Texas Archive of the Moving Image is loading...

Progress Report Austin: The Austin Police Force (1961)

Gordon Wilkison

Sound | 1961

  • Normal
  • Large video
  • Large content
  • Full video
"rtmpconf":{ type:"flv", file:"mp4:2009_00535_480x360.mp4", baseUrl:wgScriptPath + "/extensions/player/", streamServer:'texasarchive-flash.streamguys.com:80/vod', width:"480", height:"360", config:{ showBrowserControls:false }, poster:"/library/index.php?action=ajax%26rs=importImage%26rsargs[]=2009 00535 tn.jpg%26rsargs[]=480", controls:{ _timerStyle:"sides" } }
Loading Google Maps...
  •  Chief Bob Miles breaks down statistics about the department and outlines its four divisions 
  •  Reporter Bonner McLane questions Miles about certain APD policies, such as its use unmarked cars 
  •  McLane interviews officers from three of the four divisions 
  •  Ride along with a traffic cop 
  •  How to become a policeman 
  •  A final word from Miles about the role of the public 
Mark Video Segment:
See someone or something you recognize? TAMI Tagging
Click begin and end to mark the segment you wish
to tag. Then enter your comment and click on Tag!
To: tamitags@texasarchive.org
Share this video

Send E-mail


[Hide]Right click this link, select 'open in new tab', and add to bookmarks:
  • About the video
  • Gordon Wilkison Gordon Wilkison
  • Texas Locations
  • Keywords
This episode of Progress Report Austin documents the Austin Police Department in 1961. Chief of Police Robert Miles outlines the police department’s four divisions, describes statistics and figures on employment and crime, and encourages Austin's citizens to help their police force. Then, Gordon Wilkison, the director of the television program, follows and documents the average day of an Austin patrol officer. A brief illustration of the policeman training process ends the episode.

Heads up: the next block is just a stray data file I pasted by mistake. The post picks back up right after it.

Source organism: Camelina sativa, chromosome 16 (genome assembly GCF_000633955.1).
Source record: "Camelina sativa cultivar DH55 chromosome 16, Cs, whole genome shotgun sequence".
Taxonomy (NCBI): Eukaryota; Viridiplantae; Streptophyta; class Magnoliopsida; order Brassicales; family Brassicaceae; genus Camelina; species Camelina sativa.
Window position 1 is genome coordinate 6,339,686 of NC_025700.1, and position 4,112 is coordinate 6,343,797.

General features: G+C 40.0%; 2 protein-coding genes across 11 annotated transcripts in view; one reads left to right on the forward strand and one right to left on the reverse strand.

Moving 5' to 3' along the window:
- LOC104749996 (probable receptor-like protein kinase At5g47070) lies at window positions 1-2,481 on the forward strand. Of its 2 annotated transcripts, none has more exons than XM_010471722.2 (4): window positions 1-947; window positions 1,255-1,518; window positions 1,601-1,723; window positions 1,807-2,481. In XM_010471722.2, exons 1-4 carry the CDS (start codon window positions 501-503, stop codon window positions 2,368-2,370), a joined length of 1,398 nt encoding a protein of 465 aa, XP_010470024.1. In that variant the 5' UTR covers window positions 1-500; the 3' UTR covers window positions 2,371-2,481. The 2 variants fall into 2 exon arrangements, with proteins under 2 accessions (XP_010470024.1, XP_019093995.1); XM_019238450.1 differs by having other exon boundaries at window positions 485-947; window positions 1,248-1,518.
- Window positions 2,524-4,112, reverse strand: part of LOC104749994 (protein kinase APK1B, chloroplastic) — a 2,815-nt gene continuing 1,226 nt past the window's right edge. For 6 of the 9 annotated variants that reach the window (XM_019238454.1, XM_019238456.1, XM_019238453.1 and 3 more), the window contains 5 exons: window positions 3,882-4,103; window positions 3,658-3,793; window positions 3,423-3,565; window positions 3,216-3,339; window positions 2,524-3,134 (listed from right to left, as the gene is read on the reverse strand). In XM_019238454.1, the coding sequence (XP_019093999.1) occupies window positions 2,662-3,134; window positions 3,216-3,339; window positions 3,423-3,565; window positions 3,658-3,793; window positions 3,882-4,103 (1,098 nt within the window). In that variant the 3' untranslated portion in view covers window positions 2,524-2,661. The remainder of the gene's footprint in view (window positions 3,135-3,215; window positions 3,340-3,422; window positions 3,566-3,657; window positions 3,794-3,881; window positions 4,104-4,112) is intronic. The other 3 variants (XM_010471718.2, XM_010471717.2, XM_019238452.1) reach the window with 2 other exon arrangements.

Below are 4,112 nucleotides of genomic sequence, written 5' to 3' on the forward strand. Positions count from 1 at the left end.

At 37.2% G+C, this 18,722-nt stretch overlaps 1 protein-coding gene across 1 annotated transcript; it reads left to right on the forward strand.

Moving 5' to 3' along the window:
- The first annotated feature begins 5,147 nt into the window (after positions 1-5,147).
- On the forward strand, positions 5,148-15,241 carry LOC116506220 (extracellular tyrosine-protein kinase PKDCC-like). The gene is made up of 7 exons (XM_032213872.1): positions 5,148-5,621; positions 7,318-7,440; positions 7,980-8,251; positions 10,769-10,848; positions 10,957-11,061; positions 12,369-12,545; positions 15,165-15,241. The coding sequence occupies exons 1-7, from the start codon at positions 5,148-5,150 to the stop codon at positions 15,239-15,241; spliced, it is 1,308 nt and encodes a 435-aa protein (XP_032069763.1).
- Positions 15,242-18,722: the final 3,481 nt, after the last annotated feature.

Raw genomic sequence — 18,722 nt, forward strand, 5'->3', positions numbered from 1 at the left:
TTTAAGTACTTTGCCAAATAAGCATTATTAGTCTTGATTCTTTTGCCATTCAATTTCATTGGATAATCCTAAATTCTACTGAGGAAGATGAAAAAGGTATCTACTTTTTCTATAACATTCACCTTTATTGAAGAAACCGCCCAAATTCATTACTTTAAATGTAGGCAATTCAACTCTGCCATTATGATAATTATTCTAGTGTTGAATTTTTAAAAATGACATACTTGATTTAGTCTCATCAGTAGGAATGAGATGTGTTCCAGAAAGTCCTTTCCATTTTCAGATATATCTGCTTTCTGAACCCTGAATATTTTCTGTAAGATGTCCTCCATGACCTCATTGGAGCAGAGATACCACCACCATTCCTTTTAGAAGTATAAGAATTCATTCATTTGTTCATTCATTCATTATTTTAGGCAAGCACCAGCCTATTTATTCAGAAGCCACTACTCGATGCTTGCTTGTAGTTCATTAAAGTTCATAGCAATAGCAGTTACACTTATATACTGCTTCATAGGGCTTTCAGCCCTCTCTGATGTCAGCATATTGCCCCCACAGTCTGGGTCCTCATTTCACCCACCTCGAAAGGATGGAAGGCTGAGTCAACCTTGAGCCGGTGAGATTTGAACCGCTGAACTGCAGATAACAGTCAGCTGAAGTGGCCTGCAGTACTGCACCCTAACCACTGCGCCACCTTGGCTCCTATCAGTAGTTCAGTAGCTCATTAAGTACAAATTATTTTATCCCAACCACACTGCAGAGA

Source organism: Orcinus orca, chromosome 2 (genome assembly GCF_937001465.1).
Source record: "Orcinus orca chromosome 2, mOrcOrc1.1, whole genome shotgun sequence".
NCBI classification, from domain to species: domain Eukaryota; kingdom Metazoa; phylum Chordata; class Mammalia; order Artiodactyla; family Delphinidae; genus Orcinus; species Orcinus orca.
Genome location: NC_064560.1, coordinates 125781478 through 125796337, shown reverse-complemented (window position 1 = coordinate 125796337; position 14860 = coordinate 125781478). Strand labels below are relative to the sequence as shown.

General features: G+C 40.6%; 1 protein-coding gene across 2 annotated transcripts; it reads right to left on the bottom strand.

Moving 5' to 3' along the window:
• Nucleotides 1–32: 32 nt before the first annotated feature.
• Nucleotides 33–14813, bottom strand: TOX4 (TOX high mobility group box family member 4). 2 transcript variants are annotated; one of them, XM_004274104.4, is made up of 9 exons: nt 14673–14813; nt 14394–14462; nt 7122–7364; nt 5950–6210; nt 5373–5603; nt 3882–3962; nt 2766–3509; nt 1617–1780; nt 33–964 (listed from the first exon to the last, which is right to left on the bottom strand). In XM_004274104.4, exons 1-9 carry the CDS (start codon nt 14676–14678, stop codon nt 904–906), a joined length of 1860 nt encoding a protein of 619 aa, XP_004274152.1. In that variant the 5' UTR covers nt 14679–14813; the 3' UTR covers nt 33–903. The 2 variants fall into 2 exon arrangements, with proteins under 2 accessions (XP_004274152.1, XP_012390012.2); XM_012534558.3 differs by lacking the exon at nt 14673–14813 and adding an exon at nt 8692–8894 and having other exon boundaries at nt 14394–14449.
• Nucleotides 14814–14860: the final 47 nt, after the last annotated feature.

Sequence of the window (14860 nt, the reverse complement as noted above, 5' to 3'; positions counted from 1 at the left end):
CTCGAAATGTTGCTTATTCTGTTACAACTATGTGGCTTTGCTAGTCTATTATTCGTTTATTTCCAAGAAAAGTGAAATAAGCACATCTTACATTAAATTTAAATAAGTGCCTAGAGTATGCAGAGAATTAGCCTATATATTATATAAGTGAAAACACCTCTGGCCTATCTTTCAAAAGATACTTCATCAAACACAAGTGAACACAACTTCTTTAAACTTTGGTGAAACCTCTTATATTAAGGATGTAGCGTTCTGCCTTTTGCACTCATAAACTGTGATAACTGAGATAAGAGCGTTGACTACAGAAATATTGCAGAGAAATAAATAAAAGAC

Gordon Wilkison began work as a cameraman at the local Austin television station KTBC (now FOX 7) during 1952, its first year of operation. At the time the station was owned by the Texas Broadcasting Company, which was owned by Senator Lyndon B. and Lady Bird Johnson. This relationship would continue to shape Wilkison's career well into the next decades - during the Johnson administration, Wilkison covered the president's visits to Texas, preparing material for national and international news correspondents. 
A particularly notable moment in his career occurred on August 1, 1966, when Wilkison and KTBC reporter Neal Spelce risked their lives to capture footage of the Tower shooting at the University of Texas. 
Wilkison was also the General Manager of Photo Processors at the LBJ Broadcasting Corporation, which he later took over and renamed Cenetex Film Labs. In addition to his camera work and film processing, his work at the station also included direction of a number of television film productions.
Outside of KTBC, Wilkison shot, edited, and processed Longhorn football game footage for the University of Texas at Austin, a partnership that lasted nearly 30 years.    
Recognizing the historical value of film and news footage, Wilkison kept the material, later contributing hundreds of reels to the Texas Archive of the Moving Image's collection.